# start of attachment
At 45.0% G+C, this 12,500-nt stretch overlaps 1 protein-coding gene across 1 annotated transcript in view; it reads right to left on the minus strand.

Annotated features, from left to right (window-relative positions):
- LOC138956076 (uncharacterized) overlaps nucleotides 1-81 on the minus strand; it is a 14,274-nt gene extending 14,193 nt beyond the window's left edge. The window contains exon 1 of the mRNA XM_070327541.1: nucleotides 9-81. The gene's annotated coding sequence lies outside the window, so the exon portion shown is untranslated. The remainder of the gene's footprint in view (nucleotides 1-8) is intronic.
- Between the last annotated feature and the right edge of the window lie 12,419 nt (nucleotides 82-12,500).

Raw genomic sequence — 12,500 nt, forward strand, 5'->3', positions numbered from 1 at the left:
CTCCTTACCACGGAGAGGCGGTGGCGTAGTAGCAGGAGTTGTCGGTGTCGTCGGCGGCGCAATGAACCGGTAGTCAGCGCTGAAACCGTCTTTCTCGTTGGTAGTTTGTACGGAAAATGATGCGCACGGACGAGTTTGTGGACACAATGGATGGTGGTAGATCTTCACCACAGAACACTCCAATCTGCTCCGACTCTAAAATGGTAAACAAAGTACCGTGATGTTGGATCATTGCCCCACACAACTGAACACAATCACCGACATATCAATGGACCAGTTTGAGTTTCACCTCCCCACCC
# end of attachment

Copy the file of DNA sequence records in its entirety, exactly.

At 45.0% G+C, this 12,500-nt stretch overlaps 1 protein-coding gene across 1 annotated transcript in view; it reads right to left on the minus strand.

Annotated features, from left to right (window-relative positions):
- LOC138956076 (uncharacterized) overlaps nucleotides 1-81 on the minus strand; it is a 14,274-nt gene extending 14,193 nt beyond the window's left edge. The window contains exon 1 of the mRNA XM_070327541.1: nucleotides 9-81. The gene's annotated coding sequence lies outside the window, so the exon portion shown is untranslated. The remainder of the gene's footprint in view (nucleotides 1-8) is intronic.
- Between the last annotated feature and the right edge of the window lie 12,419 nt (nucleotides 82-12,500).

Raw genomic sequence — 12,500 nt, forward strand, 5'->3', positions numbered from 1 at the left:
CTCCTTACCACGGAGAGGCGGTGGCGTAGTAGCAGGAGTTGTCGGTGTCGTCGGCGGCGCAATGAACCGGTAGTCAGCGCTGAAACCGTCTTTCTCGTTGGTAGTTTGTACGGAAAATGATGCGCACGGACGAGTTTGTGGACACAATGGATGGTGGTAGATCTTCACCACAGAACACTCCAATCTGCTCCGACTCTAAAATGGTAAACAAAGTACCGTGATGTTGGATCATTGCCCCACACAACTGAACACAATCACCGACATATCAATGGACCAGTTTGAGTTTCACCTCCCCACCC